Wednesday, June 14, 2006

Tommy In The Sky With Diamonds

(Some of you read this earlier on my MySpace blog)

Stars blinked in the sky
that was us, high
in blackened theatre seats,
Roger Daltrey screaming,
seeeee me, heaaaaar me.
Clapton strutted down the aisle
with his MM crazed crowd
banners waving, blood of the
scotch bottle bled for thee--
Elton pin-balling that Wizard
in three foot laced shoes.
Pot so thick you could
slice the air.

Tommy, in rock opera glory,
resurrected across
that hazy Boston banned screen.

Tommy, Tommy,
sing us up the mountaintop.
Tommy, Tommy
lead us to the revolution.


We fell into each other after,
grasping and frantic,
eager to stretch
that fire into forever.


~


I rented the video years later.
My neighbor napped right through it and
my husband cracked lousy jokes, but

I slipped back with Daltrey
to the commune and you,
our bodies sweat-tight,
reliving the night when Tommy
lit up the theatre on Beacon Street.


Pris Campbell
©2003
(revised 2006)

Curious...how many of my blog readers saw the movie, Tommy, or have heard The Who perform it?

13 comments:

Pat Paulk said...

Love the poem, especially sweat-tight memories!! If you're trying to date us, I guess, I'm dated.

Pris said...

Thanks..and that makes two of us:-)

erin said...

I know tommy... the song about the Pinball Wizard is the most famous to me, but we listened to the whole thing in an alternative arts class that I took in High School. I loved it. I was one of the few in the class that thought it was interesting. My sister just saw it performed in Oregon by a little theater in Portland, so there are two more votes for your poll. I need to get it and watch... any ideas where I might find it?

erin said...

Did I mention that we listened on vinyl? That made it all the better!!!

Pris said...

Hi Erin
You can rent the movie, Tommy, through Netflix online. I seriously doubt you're going to find this on the shelf anywhere since it's so old now. You might be able to get a used copy from Amazon if you're not a member of Netflix, which would be cheaper than joining. It's an experience!

Lyle Daggett said...

I've never seen The Who perform live, though I listened to the old double LP of "Tommy" countless times back in the early 1970's, not too long after it came out. I found the music deeply haunting, the album cover art also.

I saw the movie "Tommy" in a movie theater when it first came out, also sometime back in the '70's. Saw it with a poet friend from those years. I thought the movie was okay though more glitzed up than I would have preferred.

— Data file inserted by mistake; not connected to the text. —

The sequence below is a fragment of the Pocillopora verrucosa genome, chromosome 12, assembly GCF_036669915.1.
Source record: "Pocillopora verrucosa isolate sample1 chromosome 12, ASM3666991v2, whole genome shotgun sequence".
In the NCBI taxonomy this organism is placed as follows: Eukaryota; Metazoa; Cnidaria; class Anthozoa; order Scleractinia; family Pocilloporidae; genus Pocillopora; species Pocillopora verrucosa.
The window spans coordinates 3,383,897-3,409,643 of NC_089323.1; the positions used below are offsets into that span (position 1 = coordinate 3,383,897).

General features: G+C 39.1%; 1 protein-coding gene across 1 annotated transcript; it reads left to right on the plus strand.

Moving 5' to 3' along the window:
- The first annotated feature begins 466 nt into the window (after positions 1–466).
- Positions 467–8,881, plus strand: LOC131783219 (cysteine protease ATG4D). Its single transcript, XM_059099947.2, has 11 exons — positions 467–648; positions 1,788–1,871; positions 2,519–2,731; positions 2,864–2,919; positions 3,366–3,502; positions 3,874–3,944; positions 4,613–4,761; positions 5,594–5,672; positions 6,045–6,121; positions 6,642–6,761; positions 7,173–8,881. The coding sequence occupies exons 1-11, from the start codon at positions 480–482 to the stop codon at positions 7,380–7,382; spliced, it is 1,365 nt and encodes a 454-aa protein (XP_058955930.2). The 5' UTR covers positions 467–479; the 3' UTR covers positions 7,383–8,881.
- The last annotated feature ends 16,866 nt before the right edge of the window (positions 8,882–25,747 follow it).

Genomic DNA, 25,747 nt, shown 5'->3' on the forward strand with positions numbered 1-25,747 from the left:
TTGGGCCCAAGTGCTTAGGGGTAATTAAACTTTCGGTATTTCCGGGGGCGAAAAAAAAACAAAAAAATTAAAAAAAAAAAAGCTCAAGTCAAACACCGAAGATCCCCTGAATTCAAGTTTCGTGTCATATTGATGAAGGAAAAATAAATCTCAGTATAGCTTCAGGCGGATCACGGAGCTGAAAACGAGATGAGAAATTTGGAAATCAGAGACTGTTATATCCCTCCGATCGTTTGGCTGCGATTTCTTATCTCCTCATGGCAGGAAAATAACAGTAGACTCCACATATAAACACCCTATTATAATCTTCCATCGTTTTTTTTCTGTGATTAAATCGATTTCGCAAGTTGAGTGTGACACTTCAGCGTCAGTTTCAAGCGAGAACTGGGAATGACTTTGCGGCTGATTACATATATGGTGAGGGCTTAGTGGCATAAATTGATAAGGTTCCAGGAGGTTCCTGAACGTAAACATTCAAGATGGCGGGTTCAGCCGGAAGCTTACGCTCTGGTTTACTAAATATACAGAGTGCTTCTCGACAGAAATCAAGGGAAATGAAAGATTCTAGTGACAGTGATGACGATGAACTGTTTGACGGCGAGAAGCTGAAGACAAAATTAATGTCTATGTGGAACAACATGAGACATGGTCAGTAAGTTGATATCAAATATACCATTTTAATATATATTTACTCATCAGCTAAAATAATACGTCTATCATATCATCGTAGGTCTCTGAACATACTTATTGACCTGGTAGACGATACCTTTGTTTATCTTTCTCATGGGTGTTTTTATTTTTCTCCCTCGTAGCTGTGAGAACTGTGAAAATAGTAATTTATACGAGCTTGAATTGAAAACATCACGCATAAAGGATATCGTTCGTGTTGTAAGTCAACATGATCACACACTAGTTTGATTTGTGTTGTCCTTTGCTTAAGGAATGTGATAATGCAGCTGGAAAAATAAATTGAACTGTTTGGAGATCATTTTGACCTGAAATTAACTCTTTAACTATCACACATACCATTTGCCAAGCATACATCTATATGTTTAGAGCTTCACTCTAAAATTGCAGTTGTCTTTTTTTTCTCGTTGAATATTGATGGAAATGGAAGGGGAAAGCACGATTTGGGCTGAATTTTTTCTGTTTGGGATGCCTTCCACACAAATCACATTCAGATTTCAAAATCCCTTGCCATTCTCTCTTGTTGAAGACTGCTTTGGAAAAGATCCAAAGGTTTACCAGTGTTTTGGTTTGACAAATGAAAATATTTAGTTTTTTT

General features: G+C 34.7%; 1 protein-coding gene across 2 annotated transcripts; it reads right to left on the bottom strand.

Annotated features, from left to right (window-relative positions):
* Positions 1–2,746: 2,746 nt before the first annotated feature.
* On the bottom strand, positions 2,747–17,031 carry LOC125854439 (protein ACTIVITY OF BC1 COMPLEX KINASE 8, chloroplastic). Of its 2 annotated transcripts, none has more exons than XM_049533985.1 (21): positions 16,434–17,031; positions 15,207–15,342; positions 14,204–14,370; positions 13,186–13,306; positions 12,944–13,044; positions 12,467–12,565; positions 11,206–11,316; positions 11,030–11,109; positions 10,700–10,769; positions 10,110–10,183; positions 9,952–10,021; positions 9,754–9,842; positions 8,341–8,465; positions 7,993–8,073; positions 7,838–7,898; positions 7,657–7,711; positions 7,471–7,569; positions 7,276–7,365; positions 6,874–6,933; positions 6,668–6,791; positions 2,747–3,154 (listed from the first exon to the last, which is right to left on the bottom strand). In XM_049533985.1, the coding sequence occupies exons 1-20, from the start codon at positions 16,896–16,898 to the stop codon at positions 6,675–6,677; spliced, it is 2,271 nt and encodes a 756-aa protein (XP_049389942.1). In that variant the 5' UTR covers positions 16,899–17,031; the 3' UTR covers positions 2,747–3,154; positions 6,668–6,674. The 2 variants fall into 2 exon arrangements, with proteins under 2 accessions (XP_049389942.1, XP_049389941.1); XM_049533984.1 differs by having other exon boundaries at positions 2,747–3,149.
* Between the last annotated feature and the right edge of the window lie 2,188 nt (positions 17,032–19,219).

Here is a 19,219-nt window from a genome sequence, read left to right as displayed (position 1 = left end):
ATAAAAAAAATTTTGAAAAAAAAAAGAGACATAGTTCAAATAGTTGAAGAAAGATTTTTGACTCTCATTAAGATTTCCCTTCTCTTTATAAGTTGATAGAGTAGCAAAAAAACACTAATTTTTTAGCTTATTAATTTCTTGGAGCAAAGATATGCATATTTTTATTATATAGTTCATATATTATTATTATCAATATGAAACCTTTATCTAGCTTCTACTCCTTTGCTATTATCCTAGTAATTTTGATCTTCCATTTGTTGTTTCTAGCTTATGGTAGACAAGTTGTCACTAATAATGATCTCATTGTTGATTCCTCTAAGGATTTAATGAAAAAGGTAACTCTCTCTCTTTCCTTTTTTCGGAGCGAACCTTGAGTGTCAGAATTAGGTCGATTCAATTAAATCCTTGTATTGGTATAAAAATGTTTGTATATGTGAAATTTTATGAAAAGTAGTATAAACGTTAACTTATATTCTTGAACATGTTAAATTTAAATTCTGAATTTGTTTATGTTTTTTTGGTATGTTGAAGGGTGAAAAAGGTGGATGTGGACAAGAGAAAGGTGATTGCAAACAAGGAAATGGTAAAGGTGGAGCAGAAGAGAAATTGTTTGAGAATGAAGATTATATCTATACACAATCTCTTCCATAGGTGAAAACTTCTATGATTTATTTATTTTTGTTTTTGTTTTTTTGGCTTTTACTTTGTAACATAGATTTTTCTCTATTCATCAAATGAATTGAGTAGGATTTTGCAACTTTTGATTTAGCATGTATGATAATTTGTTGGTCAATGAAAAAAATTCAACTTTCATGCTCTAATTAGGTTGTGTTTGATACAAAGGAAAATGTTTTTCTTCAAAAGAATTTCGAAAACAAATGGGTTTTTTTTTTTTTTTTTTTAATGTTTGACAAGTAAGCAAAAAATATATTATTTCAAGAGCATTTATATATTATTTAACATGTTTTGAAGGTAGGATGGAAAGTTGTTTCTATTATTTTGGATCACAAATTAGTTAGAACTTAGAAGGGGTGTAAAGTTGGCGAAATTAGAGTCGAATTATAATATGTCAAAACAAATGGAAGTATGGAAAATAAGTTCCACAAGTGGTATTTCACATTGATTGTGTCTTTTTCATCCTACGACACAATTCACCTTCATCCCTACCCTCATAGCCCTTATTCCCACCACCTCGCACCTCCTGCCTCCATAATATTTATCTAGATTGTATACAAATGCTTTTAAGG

I also saw (again in early '70') the Who performing a little bit of the music from Tommy in the movie "Woodstock." First time I'd ever seen Pete Townsend (or anyone else) smash an electric guitar to death onstage.

The Who have never actually been a favorite band of mine -- back then (I'd been writing poems for just a few years) I was interested in experiments with poetry and lyrics and theater and live performance. I also listened incessantly to the stage cast recording of "Hair," for similar reasons (I still enjoy listening to it now and then). I saw a road show performance of "Hair" in Minneapolis, which I really liked. I saw (in a theater) the movie of "Hair" when it came out in the late '70's and didn't like it much -- too courteous and restrained, the actors mostly looked too much like they were just acting.

I wanted to learn things about plot and dialogue and staging and pacing. I wanted to write a complete stage play, written entirely as poetry, 20th century modern poetry, the characters speaking entirely in poems. A 20th century opera without music.

I didn't have much sense, at that time, of the history of such writing, Greek tragedies, Shakespeare, Noh plays of Japan, etc.

I got interested in doing other things with poetry and nothing came of the opera-without-music idea, though who knows one day?

(I always enjoy it when word verification is something that looks like it could be a real word, maybe in another language. Right now it's kmybcunu. Sounds like an elf name from Lord of the Rings.)

Pris said...

Hi Lyle
When I saw the movie later, it wasn't the same, either. A big part really was the atmosphere that first time (literally and figuratively). No, I wasn't a Who fan either but I did like this particular opera. As I remember, there's a glimpse of Townsend smashing his guitar in the movie.

I was fortunate to see Hair in San Francisco when I stayed there a few days moving back to the mainland from Hawaii. It was really an experience. The singing in the aisles, the nude scene , of course, all new and innovative. All wore what they would wear on the streets. When I saw it later, in the eighties, everybody was in 'costume' and it was like watching a retread of something that had disappeared a long time ago. The intensity of it all couldn't be recaptured. That original casting held awareness groups and discussed the meaning of what they were doing. The musical was personal to them, not just a role.

You had wonderful ambitions! I wasn't even thinking poetry in those days.

My word is pjrygae...hmmm a form of algae that feeds on pirates??

Ellen M Johns said...

Yes, I am familiar with "Tommy", both the soundtrack and the film. I found it all quite intense when I first watched it at a party in my teens.

Pris said...

I can imagine~~

texas haijin said...

enjoyed.

Pris said...

Thanks, Dustin
You have some very nice haiku on your blog.

michi said...

saw it, years ago.

Pris said...

Ah...there's the lady of song! I listened to the love song again late yesterday. That music is so beautiful.